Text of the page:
Today: Jul 08 , 2020

Opinion: 'Save The Dells' hopes to Achieve Land Acquisitions in Granite Dells

13 May 2018   Amber Fields

Misconceptions about Granite Dells that should be clarified.

The commentary in Lynne LaMaster’s May 10th “Granite Dells Development Open House” article represents some misconceptions and it’s important to get the facts straight when reporting on such an important and complicated subject. Save the Dells is not proposing that the City of Prescott “force the developer to turn all the privately owned land into a regional park” as LaMaster stated. Save the Dells is utilizing a range of mechanisms to protect the Granite Dells, none of which involve forcing the developer to do anything. In fact, Save the Dells has resisted calls from some in the community to exert pressure on the City to condemn the land through eminent domain. To be clear: as a landowner myself of more than 65 acres that I have my own plans for, I personally fully support private property as a fundamental constitutional cornerstone of our nation. And I know that the Save the Dells campaign honors this sacred truth too.

Later in the article LaMaster writes: “But, it’s not a question of ‘...taking our Dells away from us.’ It's not ‘their’ Dells. It almost seemed as if those in the room were the ones who actually want to be the takers.” No one in Save the Dells has stated that they want to take this land from AZ Eco Development. Instead, they are encouraging the developer to do the right thing for the Prescott community, as they claim they want to do. In fact, a quote from AZ Eco Development’s website states, "We are native Arizonans who aspire to manage AED’s lands responsibly, with an eye towards the land’s heritage and also to the great natural beauty of the site, particularly the Point of Rocks. We acknowledge and believe that whatever we do with this land must be sensitive to local needs and the concerns of the area’s citizens." We accept this offer to be sensitive to our needs.  Our Nation’s heritage is not built solely on private enterprise. It was, in fact, the authors of our own Declaration of Independence who said: “And for the support of this Declaration, with a firm reliance on the protection of Divine Providence, we mutually pledge to each other our Lives, our Fortunes, and our sacred Honor.” This is about more than one developers dream - this about our mutual obligations to do right for the entirety of the community, now and into the future. With rights, come responsibilities.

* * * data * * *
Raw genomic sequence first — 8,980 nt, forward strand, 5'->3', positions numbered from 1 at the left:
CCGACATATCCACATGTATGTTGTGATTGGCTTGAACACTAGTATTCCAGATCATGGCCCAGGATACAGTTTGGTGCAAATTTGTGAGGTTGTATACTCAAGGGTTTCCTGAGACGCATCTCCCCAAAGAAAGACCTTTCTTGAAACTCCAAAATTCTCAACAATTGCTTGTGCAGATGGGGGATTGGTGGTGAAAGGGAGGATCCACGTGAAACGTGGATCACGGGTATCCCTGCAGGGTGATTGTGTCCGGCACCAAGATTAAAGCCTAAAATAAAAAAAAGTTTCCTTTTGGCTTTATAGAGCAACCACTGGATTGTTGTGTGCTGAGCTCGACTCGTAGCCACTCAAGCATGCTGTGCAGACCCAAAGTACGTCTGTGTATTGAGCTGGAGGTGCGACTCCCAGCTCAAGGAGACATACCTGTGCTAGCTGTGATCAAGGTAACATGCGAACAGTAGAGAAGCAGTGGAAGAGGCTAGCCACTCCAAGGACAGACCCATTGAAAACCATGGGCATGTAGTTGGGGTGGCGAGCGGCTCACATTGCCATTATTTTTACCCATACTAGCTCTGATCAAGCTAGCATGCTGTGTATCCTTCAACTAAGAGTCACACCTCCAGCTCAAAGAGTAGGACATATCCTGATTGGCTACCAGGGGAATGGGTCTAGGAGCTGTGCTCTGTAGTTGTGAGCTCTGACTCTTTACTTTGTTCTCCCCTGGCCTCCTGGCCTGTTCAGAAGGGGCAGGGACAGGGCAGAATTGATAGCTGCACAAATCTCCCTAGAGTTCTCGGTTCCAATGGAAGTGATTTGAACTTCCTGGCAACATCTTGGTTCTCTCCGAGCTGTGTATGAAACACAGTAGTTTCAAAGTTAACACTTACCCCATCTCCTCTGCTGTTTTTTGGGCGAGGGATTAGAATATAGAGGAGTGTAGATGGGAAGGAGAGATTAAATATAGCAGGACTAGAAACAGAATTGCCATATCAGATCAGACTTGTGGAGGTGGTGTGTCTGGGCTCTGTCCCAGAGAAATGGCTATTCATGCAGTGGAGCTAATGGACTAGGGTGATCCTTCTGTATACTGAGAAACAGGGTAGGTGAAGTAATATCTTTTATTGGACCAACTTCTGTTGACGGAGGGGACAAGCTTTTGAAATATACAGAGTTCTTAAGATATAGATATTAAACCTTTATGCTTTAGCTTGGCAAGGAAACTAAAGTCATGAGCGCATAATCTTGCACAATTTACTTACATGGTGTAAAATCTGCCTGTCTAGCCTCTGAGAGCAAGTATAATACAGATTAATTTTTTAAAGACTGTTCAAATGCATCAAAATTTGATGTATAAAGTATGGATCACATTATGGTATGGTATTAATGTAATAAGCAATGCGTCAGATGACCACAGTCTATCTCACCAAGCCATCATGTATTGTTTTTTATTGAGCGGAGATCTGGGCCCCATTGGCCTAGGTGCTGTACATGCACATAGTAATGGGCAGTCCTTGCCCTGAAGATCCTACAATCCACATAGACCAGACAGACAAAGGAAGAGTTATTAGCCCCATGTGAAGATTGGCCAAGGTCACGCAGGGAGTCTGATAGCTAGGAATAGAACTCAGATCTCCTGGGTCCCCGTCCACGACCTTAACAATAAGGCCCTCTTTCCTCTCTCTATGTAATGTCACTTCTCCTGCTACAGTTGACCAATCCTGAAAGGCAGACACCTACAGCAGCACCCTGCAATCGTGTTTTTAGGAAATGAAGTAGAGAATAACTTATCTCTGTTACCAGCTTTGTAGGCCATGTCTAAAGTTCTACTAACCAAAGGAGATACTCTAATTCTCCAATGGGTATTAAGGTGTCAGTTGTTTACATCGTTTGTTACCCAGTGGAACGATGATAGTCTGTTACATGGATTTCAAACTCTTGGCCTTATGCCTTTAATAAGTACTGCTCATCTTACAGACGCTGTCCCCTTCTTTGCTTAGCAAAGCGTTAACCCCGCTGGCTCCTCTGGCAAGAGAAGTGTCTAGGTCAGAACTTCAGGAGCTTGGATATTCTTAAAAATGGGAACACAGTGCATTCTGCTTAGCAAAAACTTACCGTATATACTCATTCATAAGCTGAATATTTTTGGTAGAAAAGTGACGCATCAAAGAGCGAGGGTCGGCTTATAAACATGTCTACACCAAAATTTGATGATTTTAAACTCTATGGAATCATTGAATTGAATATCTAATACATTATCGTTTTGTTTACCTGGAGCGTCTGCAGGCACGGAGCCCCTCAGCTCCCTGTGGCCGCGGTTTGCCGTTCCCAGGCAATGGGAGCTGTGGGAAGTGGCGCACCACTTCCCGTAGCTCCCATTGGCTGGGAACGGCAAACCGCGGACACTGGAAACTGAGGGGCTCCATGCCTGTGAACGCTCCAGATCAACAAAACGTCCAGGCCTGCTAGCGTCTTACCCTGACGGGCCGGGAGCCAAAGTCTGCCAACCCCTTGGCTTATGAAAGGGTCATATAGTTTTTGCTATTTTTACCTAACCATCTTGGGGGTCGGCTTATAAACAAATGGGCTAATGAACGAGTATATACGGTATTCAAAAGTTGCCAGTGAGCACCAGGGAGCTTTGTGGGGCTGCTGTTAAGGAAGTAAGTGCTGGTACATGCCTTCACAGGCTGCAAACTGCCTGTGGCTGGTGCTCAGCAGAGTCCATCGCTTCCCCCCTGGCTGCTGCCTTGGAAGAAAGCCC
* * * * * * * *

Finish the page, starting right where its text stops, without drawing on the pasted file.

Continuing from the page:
In short: if Save the Dells achieves land acquisitions that go towards a regional park, the developer would get something big in return. He would get water, sewer, roads, and millions of dollars of taxpayer-funded services from the City of Prescott. The developer is, after all, asking to annex into the City of Prescott, which is a privilege, not a right of being a private property owner. The developer is asking for the land to be rezoned so that they can develop at a higher density than is currently allowed under state law, which is a privilege, not a right. And the developer is asking for more water rights than they currently own, which is certainly a privilege, not an entitlement. So I do not see where the author of this article is coming from with her statements about unending and unrestricted private property rights, as the property is currently zoned under county, not city, jurisdiction.

As Trudeau, Chairman of Save the Dells stated, he wants the developer to be fairly compensated for the land. Lynne LaMaster emphasized twice in her article that the land price was $132 million, which was 12 years ago when the ranch was originally sold to a Scottsdale development firm. However, she doesn't mention that according to the Phoenix Business Journal (April 30, 2013) AED scooped up the 15,000 acres of land out of bankruptcy proceedings for only $31.3 million. That's about $2,000/acre, which everyone should know is a screaming deal. The author of this article asks, “Can Trudeau and his group really expect to buy out Arizona Eco Development?” The answer is a qualified yes; through various mechanisms Save the Dells does expect to work out a deal where private property rights are respected and AZ Eco Development gets something in exchange for their HUGE asks from the City of Prescott. All that Save the Dells wants is for the citizens of this region to get a fair deal in respect to open space and water rights as we all work together for a mutually beneficial annexation that protects in perpetuity the character of our town’s most valuable and enduring natural asset. Let the conversation continue.

Thank you,

Amber Fields

Prescott, Arizona